Less Bureaucracy, More Innovation

By Gerrit Van Wyk.

Words of wisdom from an ex-British Columbia premier.

Glen Clark was a National Democratic Party (NDP) premier of British Columbia in Canada during the 1990’s, and spent the past 10 years as President and Chief Operating Officer of the Pattison Group, one of the biggest private companies in Canada. During a recent interview with CTV News, he made some interesting comments about health care worth exploring.

To begin with, he said health care cannot be run as a business, contrary to the prevailing wisdom and approach. No private company begins to approach the size of health care, businesses aim to maximize profit, but governments must reconcile multiple objectives, and it is currently run by an enormous unwieldy bureaucracy. Clark suggests trimming this bureaucracy to make it more responsive and flexible, using technology differently, and trialing pilot projects and implementing them quickly if they work as ways to solve the problem. The solution is not more money, but using low-cost improvements flowing from ongoing experiments and learning from them.

This echoes what front-line workers are saying. Administration staffing is increasing more rapidly than front-line staffing, individualized solutions for local conditions are dismissed out of hand, and leadership is out of touch with what goes on at ground level. They see many opportunities for cutting red tape and improvement, if only someone would ask them and empower them to make it work. Government understands the health care crisis, but responds by excluding front-line staff and limiting discussions to only politicians, administrators, and bureaucrats.

Needless to say, the BC health minister denies this, instead the current NDP government does not heed what Clark, who is still an NDP member and connected to the party, says. Although he may not know exactly why, his observations are spot on.

The essence of pragmatic philosophy is the truth is what works in practice, and Clark’s comments are based on his experience, hence it matters. Secondly, although Clark doesn’t see or comment on this, he recognizes what Drucker said many years ago, health care is the most complex industry around. Not only should we understand that, we should also understand what that means. Contrast this to the health minister, his administrators, and bureaucrats’ belief that health care works like a clock or machine and they can fix it better than anyone else.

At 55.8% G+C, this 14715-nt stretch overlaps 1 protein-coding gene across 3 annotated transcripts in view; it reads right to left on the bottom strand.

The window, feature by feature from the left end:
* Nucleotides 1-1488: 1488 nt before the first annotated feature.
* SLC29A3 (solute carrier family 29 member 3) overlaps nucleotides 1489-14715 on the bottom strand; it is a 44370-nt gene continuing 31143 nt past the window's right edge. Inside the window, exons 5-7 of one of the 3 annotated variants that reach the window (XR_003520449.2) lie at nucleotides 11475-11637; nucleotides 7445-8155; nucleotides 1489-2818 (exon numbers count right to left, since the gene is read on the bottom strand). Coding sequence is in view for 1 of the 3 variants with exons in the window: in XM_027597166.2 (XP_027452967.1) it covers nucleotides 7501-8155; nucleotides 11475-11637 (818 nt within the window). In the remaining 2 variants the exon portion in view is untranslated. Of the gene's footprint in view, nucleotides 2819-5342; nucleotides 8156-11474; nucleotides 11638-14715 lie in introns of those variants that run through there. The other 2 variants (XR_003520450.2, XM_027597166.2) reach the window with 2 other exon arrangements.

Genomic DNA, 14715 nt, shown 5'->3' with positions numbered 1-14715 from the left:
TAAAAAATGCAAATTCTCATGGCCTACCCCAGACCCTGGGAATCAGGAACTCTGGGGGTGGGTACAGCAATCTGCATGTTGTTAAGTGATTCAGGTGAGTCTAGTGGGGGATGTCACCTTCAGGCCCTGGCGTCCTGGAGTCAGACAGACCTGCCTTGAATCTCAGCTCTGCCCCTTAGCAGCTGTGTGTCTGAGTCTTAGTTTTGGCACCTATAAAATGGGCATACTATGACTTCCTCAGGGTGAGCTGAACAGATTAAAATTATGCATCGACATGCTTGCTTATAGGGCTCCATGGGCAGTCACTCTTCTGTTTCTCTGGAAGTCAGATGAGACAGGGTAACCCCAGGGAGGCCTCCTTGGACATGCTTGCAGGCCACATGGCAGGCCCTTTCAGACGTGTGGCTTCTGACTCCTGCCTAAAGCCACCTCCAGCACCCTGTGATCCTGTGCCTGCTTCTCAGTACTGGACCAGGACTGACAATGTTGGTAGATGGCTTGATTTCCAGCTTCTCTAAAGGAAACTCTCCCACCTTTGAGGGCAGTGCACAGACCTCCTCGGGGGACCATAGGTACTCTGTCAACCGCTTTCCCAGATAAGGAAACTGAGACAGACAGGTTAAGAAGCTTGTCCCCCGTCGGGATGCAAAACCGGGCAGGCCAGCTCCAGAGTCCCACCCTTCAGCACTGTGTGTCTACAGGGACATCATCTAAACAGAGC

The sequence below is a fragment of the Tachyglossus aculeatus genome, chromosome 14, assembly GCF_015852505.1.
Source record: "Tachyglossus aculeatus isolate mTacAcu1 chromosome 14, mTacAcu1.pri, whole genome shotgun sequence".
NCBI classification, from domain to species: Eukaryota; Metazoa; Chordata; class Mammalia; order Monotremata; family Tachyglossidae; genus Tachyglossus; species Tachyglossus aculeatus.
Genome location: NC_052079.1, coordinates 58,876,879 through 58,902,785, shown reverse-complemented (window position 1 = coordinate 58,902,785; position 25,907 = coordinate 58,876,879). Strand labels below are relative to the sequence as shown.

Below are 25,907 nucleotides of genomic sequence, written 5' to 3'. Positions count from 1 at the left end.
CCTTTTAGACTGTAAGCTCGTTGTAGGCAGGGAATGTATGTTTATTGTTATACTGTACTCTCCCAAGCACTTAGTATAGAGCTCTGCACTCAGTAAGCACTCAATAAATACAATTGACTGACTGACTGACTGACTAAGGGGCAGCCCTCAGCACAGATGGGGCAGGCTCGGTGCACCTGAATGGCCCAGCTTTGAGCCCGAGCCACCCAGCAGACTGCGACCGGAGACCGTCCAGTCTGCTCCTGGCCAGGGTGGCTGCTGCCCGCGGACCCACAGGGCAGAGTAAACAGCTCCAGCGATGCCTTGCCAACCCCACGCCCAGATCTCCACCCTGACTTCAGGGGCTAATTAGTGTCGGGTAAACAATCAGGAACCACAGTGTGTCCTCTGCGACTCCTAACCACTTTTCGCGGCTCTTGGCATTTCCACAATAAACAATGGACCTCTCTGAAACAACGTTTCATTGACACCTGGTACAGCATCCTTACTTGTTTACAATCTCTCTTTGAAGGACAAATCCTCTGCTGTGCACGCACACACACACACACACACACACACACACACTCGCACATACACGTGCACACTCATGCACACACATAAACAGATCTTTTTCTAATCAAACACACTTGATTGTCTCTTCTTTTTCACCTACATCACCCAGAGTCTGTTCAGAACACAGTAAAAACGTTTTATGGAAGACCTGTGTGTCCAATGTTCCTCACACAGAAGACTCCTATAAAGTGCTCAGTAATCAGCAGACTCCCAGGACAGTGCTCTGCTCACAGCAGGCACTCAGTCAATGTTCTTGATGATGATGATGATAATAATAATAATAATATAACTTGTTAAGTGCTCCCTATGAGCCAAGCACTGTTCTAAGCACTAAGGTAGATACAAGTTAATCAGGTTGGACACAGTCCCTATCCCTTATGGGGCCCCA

Complexity means many parts interacting, from the interactions phenomena emerge that are both stable and unstable at the same time, everything within it affects everything else, even if in small ways, small events can have major consequences, and what goes on is not planned or under any sort of control. Upon reflection, that is a good description of our complex social world in general and health care particularly. It is an entirely different world from how the health minister, his administrators, and bureaucrats see it, but, paradoxically, are part of it like the rest of us. Ignoring it doesn’t make it go away.

In complex systems things change all the time, mostly in small increments but sometimes and unexpectedly in large ones, and one can’t predict when that may happen. We knew a big pandemic was due, but couldn’t tell when. It means we act, our actions change things, and we respond to that change without beginning or end. This is where Clark’s thousand experiments come in, we can act consciously, see what works and what doesn’t, and then act again, and learn from it. If it works, others can copy that, but only if it works for them. The notion that it will work for everyone everywhere is mechanistic and ignores the foundations of complexity.